1. Anticipate student thinking
  2. Link to learning goals
  3. Pose open questions
  4. Pose questions that actually need to be answered
  5. Incorporate verbs that elicit higher levels of Bloom's Taxonomy
  6. Pose questions that open up the conversation to include others
  7. Keep questions neutral
  8. Provide wait time
If you are interested in reading further or want to see some examples and tips to get started follow the link below.

Asking Effective Questions

Critical Literacy in a Technological Age

Critical Literacy

Critical Literacy is one of the most important skills that our students need to have when they graduate from our school systems.
 But what exactly is critical literacy? This is how I see it. Critical Literacy is a lens by which we see texts and how we interpret them. With the Internet as the number one resource today, critical literacy has quickly become a skill that our students cannot live without.

For more information check out: Critical Literacy

21 Century Skills

Our students need to have certain skills.

• be able to assess information research using the Internet
• work collaboratively with peers
• communicate effectively
• think outside of the box

"Let Learning Happen"

A colleague passed this video on to me a couple of weeks ago and I was blown away by the contents.

It really speaks to how children are 'wired' today and how they learn. For the first 10 minutes of the video I was feeling a littler nervous in regards to how he was presenting the role of teachers today. However, as the video went on the role of the teacher in the digital and technological age became clearer and clearer.

The educational researcher is Prof. Sugata Mitra and he gave access to high speed Internet to children in various parts of India where there was no computer access. For more on the experiment check out:

Wikipedia - Prof. Sugata Mitra

Here are the Self Organising Systems for Schools he identified:

  1. Groups of 4-6
  2. One computer per group
  3. Unrestricted broadband
  4. Interesting questions
  5. eMediation if required
  6. Discussion allowed
  7. Changing groups allowed
  8. Watching other groups allowed
  9. Leave them alone!

Hope people find this as interesting as I did.

The Shift to Digital Classrooms

With every passing day it is becoming more and more obvious that the traditional classroom is changing just as fast as everything outside of it. The roles of the student and the teacher are going to change ver quickly over the next short while.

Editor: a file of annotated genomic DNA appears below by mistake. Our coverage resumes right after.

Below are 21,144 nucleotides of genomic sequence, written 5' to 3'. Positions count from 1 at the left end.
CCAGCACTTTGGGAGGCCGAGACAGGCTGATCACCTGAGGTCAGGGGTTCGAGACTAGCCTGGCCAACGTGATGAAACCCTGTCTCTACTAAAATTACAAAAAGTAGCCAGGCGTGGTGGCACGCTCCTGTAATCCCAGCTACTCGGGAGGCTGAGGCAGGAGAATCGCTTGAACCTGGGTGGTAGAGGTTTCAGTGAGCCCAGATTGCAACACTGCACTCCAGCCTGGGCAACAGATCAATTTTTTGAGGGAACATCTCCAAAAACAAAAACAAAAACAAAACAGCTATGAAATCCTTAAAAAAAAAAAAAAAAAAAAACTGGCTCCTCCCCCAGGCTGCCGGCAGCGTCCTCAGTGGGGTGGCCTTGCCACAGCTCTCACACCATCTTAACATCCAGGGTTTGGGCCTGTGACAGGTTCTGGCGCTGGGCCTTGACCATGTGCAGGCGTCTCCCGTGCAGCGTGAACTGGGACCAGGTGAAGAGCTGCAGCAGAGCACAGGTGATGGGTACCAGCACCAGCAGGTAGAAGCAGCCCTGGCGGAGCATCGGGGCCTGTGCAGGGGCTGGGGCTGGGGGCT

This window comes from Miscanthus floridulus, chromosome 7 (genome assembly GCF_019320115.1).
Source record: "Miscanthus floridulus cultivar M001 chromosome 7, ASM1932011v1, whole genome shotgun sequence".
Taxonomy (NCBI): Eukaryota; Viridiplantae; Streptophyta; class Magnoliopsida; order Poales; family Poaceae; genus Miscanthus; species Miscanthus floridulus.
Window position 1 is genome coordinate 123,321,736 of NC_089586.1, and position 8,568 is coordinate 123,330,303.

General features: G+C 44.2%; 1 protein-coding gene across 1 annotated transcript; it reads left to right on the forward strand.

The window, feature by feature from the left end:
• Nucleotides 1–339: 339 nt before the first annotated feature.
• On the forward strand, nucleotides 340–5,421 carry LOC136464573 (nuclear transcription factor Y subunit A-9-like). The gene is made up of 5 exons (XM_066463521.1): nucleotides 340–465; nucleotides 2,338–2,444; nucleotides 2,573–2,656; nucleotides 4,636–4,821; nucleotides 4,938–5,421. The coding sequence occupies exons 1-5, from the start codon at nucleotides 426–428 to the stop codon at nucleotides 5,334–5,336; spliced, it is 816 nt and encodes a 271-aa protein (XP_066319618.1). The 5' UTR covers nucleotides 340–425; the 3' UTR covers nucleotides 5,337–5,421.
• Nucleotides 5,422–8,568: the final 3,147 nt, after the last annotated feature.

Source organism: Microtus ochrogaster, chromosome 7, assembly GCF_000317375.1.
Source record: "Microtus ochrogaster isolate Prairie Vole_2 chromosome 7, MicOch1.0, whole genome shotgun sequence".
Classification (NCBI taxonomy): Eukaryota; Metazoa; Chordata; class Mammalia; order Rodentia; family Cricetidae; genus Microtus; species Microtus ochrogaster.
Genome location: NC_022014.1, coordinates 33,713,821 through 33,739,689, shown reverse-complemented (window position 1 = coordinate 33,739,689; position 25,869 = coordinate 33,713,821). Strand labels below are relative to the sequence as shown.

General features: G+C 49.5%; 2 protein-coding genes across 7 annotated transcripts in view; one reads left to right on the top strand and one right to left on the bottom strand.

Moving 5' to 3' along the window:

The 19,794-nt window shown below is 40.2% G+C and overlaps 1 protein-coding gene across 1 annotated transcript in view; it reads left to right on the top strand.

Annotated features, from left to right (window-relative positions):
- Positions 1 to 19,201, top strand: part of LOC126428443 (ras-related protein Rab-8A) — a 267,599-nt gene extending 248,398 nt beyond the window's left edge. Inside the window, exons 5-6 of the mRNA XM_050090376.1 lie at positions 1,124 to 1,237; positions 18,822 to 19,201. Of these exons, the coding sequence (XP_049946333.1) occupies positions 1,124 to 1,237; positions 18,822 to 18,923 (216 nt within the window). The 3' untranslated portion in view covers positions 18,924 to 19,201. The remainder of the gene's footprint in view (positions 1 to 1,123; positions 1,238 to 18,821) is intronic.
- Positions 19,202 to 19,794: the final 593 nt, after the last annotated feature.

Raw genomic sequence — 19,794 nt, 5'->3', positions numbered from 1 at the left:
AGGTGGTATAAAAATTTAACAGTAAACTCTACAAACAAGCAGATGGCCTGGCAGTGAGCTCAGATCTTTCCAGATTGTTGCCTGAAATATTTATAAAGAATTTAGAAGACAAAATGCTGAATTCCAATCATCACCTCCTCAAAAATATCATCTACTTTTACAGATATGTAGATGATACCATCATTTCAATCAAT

Some of the major changes that I see happening that are a direct result of technology and digital learning are the following:

  1. Large group instruction is going the way of the dodo bird. Interactive learning, mobile devices, differentiated learning are all going to drive student learning in our classrooms.
  2. As educators we are going to have to collect more data on our students. Having this information will allow us to program for their individual learning needs.
  3. Quiet seat work will take a backseat to collaborative, team based learning with the teacher acting as the facilitator and moderator.
  4. Students will bring in their learning resources from outside the school and create meaningful learning opportunities for themselves with the guidance of their teachers.

Saturday, 3 December 2011

Student URL Mistakes

And I thought it was just me........

I do not know how many times I have been frustrated by this when working with students with computers.

I read this and then I saw some ways around it. If only I say this a few years ago. I guess I will pass it on ...

Check it out!

Friday, 2 December 2011

Visual Bloom's for Learning Technology

I've often struggled with where does everything fit in to the classroom, curriculum, teaching and learning in regard to all of the technological tools that are out there. Yesterday I found a site that gave me an, "Ah ha....." moment!

This is what it was:

A Visual Representation of Bloom's Taxonomic Hierarchy with a 21st Century Skills FrameYou can find it here: think these diagrams are amazing and I am excite to share them with teachers here at school.

Day 1

This is the first day that I have tried this.

I am interested in sharing information about 21st Century Learning and learning how to help implememnt technology into our classrooms.